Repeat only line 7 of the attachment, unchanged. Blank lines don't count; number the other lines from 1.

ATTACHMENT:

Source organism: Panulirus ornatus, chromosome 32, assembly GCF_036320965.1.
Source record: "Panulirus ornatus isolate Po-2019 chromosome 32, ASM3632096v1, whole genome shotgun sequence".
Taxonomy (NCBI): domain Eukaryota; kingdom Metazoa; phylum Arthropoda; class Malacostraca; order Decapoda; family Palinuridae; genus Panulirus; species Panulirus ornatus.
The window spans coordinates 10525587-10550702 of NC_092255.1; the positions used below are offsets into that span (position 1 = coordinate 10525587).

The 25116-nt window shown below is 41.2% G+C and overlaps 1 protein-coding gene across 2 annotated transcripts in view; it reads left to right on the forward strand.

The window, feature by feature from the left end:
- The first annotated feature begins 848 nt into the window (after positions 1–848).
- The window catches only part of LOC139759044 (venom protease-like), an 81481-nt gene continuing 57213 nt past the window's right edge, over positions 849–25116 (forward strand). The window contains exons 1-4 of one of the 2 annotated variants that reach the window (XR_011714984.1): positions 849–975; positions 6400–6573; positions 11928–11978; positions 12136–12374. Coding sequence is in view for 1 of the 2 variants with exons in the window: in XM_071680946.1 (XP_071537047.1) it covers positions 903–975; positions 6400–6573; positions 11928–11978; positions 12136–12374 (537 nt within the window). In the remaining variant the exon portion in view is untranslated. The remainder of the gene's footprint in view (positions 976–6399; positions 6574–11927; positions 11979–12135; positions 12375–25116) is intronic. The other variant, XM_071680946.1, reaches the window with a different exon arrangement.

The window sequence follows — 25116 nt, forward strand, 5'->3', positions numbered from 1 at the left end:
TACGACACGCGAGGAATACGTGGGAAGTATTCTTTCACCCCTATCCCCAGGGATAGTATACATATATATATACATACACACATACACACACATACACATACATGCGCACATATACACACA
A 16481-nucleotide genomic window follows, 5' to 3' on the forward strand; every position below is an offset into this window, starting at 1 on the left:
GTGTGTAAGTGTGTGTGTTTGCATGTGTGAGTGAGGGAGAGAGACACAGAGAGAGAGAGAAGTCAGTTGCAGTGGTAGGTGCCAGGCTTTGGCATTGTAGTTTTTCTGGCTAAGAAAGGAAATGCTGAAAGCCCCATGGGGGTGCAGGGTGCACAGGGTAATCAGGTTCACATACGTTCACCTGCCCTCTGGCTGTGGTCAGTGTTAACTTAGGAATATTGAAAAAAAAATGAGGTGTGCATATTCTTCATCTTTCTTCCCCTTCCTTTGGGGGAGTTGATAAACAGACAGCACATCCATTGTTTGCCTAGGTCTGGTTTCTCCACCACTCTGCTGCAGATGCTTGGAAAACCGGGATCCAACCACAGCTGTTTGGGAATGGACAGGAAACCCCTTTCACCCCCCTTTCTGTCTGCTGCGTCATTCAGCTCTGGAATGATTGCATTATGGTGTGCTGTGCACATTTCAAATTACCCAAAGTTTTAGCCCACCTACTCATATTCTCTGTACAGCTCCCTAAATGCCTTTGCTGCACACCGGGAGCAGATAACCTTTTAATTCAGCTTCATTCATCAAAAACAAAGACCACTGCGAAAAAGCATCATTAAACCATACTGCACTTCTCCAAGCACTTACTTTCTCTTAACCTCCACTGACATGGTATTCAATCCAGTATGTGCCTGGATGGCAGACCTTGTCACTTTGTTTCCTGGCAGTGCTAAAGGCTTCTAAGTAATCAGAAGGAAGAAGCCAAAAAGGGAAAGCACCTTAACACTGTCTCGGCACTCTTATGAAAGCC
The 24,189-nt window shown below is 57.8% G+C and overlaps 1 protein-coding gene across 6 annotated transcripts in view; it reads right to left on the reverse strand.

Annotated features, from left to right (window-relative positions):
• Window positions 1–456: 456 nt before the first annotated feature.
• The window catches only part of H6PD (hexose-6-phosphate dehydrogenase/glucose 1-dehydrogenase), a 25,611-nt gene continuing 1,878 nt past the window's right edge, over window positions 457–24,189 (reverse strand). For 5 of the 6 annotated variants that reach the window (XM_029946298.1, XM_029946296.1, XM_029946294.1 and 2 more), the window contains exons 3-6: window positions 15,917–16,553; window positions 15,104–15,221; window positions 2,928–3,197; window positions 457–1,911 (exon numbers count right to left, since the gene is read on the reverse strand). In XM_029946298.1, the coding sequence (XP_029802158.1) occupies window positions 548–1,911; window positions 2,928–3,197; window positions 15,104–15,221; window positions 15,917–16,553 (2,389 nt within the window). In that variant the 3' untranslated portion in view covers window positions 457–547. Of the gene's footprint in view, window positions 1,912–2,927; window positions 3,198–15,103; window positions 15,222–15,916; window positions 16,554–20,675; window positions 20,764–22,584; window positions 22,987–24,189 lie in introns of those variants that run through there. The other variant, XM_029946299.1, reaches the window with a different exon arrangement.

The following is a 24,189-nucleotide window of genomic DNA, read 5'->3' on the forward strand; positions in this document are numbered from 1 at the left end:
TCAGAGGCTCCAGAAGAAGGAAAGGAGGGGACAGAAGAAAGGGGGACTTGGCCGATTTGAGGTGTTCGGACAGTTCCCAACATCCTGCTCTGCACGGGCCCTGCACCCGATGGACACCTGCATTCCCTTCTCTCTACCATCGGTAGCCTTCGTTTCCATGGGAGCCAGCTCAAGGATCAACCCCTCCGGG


- The first annotated feature begins 848 nt into the window (after positions 1–848).